Debra Yarian Tattoo Artist Magazine Issue #33 Interview Preview

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(Interview by Dawn Cooke)

Dawn Cooke: What was your first tattoo?

Debra Yarian: I wish I could remember the name.  It was a name on an older Mexican man’s hands, at a flea market in Phoenix, Arizona.  We were on our way back to California and he had a step van there that he had converted into a tattoo shop.  At the time people would set up on the weekend and tattoo at this flea market.  I mean, Peter’s Tattoos – who was Peter Poulos, a legitimate shop – would set up at the flea market too… 

That was pretty common in that time.

There was a big greyhound dog track and a big flea market there.  I bought a pair of cowboy boots and did my first tattoo. (Laughs)

alyssaPaul and debra

Is that what you bought with the money you made from your first tattoo?

My first cowboy boots, yeah.  I think they were like $7 dollars.  I’m from Brooklyn so being out west was a totally new experience.  But the man knew it was my first tattoo so I didn’t feel like I was…

And he was just fine with that?

He was just fine with that.  Probably because I wasn’t dressed.  No, I’m kidding!  (Laughs)


Topless tattoos by Deb?

You know what was funny?  I think the first tattoo I had ever seen being done was right before I did my tattoo.  It was a girl who had a fishnet top on and it just was so strange to me – it was the first tattoo I had seen.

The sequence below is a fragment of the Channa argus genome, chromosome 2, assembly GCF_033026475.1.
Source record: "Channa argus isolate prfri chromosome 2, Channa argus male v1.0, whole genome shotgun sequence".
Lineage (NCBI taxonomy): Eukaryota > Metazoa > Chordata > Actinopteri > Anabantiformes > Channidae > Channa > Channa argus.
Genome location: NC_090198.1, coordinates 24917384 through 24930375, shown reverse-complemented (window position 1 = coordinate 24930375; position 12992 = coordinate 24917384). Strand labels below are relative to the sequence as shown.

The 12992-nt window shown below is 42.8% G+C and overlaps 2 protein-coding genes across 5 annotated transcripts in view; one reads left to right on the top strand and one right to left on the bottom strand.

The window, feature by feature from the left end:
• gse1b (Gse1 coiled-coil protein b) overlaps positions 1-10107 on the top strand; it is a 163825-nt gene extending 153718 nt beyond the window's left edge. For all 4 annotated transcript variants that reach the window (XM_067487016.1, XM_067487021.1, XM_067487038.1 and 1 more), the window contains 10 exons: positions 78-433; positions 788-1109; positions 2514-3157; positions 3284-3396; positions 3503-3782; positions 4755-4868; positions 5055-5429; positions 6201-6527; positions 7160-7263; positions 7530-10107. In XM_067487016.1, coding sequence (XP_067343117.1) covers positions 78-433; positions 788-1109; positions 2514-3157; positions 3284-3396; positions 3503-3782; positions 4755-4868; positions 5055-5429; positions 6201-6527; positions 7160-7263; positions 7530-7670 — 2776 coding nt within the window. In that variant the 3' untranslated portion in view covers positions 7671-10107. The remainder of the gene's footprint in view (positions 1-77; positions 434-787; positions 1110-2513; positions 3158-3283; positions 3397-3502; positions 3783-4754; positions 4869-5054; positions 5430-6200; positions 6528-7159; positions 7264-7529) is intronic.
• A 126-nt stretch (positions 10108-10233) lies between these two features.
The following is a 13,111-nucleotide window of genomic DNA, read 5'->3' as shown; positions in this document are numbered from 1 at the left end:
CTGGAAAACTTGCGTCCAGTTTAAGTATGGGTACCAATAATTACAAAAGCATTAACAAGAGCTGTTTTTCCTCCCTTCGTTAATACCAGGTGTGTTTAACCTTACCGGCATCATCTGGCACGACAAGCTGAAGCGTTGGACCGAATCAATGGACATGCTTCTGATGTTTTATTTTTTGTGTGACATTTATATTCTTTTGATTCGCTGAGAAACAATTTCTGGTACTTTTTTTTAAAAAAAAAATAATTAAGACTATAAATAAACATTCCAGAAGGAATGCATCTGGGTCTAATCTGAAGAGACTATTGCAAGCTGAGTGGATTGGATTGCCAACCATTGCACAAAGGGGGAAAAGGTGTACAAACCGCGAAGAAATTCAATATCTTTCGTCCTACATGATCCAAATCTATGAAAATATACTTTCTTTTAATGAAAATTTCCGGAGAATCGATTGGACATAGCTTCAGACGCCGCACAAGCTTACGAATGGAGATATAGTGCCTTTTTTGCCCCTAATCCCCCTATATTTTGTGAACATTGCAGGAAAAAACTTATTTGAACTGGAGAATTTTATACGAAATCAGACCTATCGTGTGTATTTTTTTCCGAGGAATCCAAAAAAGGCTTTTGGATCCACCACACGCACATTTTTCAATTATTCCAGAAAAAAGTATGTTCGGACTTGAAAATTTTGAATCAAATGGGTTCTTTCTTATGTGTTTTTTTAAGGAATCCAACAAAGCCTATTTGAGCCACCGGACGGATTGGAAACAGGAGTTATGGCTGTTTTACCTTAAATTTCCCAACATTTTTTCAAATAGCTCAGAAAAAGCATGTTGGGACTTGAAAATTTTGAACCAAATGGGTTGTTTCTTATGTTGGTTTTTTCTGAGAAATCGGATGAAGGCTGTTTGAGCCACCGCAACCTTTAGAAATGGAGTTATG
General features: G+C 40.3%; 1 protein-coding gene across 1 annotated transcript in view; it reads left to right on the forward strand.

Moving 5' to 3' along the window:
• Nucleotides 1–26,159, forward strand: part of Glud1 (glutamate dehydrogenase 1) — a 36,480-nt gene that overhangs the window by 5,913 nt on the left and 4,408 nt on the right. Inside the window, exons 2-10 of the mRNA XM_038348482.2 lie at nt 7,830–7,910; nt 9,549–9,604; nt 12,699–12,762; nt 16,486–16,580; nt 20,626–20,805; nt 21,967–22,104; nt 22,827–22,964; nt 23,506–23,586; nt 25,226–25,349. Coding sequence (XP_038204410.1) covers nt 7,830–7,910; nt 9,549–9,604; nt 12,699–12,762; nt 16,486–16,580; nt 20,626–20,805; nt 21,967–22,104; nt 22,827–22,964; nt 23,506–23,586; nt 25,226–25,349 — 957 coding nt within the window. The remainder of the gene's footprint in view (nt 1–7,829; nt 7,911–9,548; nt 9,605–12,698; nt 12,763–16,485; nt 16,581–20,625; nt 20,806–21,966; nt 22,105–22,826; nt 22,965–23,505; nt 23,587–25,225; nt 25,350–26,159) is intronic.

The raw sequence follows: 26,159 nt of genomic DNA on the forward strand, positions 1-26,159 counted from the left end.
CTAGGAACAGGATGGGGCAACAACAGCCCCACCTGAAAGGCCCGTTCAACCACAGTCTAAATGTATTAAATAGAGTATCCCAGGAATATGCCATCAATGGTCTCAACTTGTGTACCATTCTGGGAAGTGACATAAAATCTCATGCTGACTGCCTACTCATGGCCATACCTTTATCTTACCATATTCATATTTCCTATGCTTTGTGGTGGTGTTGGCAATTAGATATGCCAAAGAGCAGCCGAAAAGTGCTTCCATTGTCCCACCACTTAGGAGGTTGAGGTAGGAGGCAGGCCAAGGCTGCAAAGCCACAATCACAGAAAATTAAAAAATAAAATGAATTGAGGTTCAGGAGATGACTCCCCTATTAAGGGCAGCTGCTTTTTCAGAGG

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So the first tattoo you saw being done was right before the one you did?


On a woman wearing a fishnet top.

I saw it being done on the girl as she got tattooed – not by me, but by the nameless one – and I thought, oh, this is so strange.  Then this next customer that came in was this older Mexican man.  I say he was an older Mexican man because his English was poor and I wish I could remember the name.  I wish it was like “Esperanza” or something, but it wasn’t.  It was like Jilvia.  (Laughs)  I don’t remember how much I got paid but I know I got boots for seven bucks.  That was the first tattoo I did.

But I will say, coming from New York – because a lot of people don’t know what tattooing was like then – tattooing was illegal in New York City then.  So when I started tattooing it was halfway through the ban.  I think the ban was ’61 to ’97.  So when I turned 18 none of my friends were getting tattooed because there were no tattoo shops.

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Deb can be found at Eagle River Tattoo in Eagle River, Alaska. 


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